Pop quiz: In the 20th century, the Catholic Church in Africa grew:
a) 70 percent.
b) 700 percent.
c) 7,000 percent.
You’ve probably guessed that the correct answer is “c.” In 1900, there were 2 million Catholics on the continent. In 2000, there were 140 million (so, more accurately, we’re talking only a 6,900 percent increase). Further, by the middle of this century, three African countries — Congo, Uganda and Nigeria — are expected to enter the top 10 most populous Catholic countries in the world.
I gathered that information recently from an interview I read with the former head of a missionary order of priests in Africa. Much of the interview focused on challenges: the institutional pressures brought by such extraordinary growth; the lack of sufficient numbers of “formators” to ensure that African seminarians receive the training and oversight they need to be able to “give the best of themselves” as priests; the threat posed by Islam (the largest religious group on the continent, unless you don’t count the far northern countries); the allure particularly of Pentecostal “prosperity gospel” churches for young people; the West’s indifference to Africa except when it comes to talk of AIDS or wars; and the impact of the importation of the worst of Western culture and values because of globalization.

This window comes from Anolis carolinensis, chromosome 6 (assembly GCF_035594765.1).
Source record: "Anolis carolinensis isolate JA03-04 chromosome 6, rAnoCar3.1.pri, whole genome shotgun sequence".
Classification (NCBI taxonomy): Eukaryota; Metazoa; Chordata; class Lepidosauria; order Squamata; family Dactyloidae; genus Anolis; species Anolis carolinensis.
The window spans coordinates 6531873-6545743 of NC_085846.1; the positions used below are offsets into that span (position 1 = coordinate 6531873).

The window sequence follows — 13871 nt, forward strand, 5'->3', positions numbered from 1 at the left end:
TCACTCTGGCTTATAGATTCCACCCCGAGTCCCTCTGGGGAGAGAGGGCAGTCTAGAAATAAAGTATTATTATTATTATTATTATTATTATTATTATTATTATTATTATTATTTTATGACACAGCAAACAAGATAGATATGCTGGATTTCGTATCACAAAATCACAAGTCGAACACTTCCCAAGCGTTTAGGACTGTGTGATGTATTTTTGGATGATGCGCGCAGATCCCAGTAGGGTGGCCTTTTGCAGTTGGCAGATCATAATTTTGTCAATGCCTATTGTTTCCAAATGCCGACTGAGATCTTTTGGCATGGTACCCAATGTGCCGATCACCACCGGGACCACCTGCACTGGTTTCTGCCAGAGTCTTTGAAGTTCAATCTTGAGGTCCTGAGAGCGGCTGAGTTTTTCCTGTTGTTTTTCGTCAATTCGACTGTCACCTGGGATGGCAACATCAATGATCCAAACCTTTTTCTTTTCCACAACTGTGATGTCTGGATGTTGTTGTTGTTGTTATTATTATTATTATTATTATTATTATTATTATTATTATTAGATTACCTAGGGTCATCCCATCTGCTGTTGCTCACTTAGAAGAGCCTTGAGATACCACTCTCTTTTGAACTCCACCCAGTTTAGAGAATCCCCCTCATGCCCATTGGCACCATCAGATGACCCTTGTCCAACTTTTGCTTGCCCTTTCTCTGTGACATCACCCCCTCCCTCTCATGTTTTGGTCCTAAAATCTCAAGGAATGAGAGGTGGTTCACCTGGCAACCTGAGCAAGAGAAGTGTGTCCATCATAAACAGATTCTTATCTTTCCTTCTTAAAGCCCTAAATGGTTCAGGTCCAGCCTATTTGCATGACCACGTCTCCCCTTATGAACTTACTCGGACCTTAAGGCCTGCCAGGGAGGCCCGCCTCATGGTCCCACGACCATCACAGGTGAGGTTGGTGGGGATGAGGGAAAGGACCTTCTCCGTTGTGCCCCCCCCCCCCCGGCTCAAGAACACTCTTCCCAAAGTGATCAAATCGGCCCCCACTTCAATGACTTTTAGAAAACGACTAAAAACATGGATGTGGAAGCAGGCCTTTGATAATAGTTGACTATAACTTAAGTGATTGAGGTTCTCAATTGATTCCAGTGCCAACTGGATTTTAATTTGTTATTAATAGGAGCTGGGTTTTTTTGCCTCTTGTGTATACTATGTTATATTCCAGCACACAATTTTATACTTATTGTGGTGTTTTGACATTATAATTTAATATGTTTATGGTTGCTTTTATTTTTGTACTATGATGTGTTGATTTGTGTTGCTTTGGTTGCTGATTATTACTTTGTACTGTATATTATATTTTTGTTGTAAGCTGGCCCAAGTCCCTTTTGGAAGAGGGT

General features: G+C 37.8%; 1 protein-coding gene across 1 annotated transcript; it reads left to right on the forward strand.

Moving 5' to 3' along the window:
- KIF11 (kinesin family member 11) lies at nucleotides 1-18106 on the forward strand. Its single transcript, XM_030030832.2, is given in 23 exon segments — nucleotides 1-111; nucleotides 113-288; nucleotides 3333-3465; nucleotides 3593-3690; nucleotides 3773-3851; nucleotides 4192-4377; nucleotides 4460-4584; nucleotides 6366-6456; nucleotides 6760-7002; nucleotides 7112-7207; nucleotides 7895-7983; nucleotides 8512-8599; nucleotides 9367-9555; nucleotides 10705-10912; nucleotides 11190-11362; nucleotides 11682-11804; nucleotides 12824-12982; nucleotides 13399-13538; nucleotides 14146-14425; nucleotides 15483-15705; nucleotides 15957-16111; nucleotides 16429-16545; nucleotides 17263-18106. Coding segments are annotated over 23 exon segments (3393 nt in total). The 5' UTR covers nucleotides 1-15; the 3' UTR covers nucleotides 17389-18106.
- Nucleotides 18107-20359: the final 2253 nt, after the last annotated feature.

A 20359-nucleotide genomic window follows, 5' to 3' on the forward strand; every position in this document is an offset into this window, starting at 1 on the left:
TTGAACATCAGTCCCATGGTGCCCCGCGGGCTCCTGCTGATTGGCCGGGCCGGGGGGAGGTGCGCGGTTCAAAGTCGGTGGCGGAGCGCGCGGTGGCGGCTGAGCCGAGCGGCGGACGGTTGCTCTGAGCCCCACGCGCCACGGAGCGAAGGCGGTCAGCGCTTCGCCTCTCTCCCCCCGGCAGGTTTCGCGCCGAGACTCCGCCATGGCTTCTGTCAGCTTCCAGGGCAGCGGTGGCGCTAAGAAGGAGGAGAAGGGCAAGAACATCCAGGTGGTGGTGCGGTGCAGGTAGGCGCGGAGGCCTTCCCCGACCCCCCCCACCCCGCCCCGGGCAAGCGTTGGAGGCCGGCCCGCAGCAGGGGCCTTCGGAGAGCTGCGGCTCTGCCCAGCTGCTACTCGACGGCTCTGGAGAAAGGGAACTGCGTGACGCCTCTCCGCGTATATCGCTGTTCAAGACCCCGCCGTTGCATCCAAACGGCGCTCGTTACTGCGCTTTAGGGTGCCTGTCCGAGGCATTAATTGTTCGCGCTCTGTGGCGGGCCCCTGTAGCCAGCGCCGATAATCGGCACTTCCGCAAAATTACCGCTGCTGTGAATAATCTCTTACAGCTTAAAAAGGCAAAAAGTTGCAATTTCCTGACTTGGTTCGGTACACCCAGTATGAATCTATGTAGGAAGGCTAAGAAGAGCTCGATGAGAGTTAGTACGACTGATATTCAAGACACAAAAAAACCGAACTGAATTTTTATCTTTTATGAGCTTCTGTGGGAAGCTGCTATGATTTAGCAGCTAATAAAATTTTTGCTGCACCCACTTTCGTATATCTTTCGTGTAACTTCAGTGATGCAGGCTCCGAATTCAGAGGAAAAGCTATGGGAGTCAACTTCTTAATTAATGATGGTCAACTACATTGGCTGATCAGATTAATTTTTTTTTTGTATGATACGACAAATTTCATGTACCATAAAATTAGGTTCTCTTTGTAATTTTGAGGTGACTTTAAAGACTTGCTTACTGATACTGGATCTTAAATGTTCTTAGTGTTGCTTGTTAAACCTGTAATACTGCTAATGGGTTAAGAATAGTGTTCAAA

For some reason, this interview captured my imagination. As always at this time of year, when U.S. parishes are beginning to prepare for the massive (but brief) influx of “Christmas Catholics” at Dec. 25 liturgies, I’ve been doing some reading about efforts to keep those (mostly inactive) Catholics coming back to church, even after the glow of Christmas is gone.
One initiative you may see is the first national television ad campaign by Catholics Come Home, which until now has targeted markets in local dioceses with a message underscoring the beauty and history of the Church, and the traditions of prayer, service to the poor and education. The new campaign is scheduled to air more than 400 times from Dec. 16 through Jan. 8, potentially reaching 250 million viewers across the country. The campaign’s ambitious goal is to bring a million Catholics back to the Church this Christmas.
At least one Catholic social scientist has expressed skepticism about the efficacy of media campaigns such as this one.
But whether those extra people in the pews on Christmas this year will have been inspired to come by a television ad or not, the ultimate problem remains: How do we inspire them to return?
If you’re looking for motivation, it might be worth reflecting on the African experience. Think of the numbers of people who’ve come into the Church. And the missionaries and catechists who’ve made it possible.
Reflect on how much your faith matters to you. And this Christmas, be a missionary.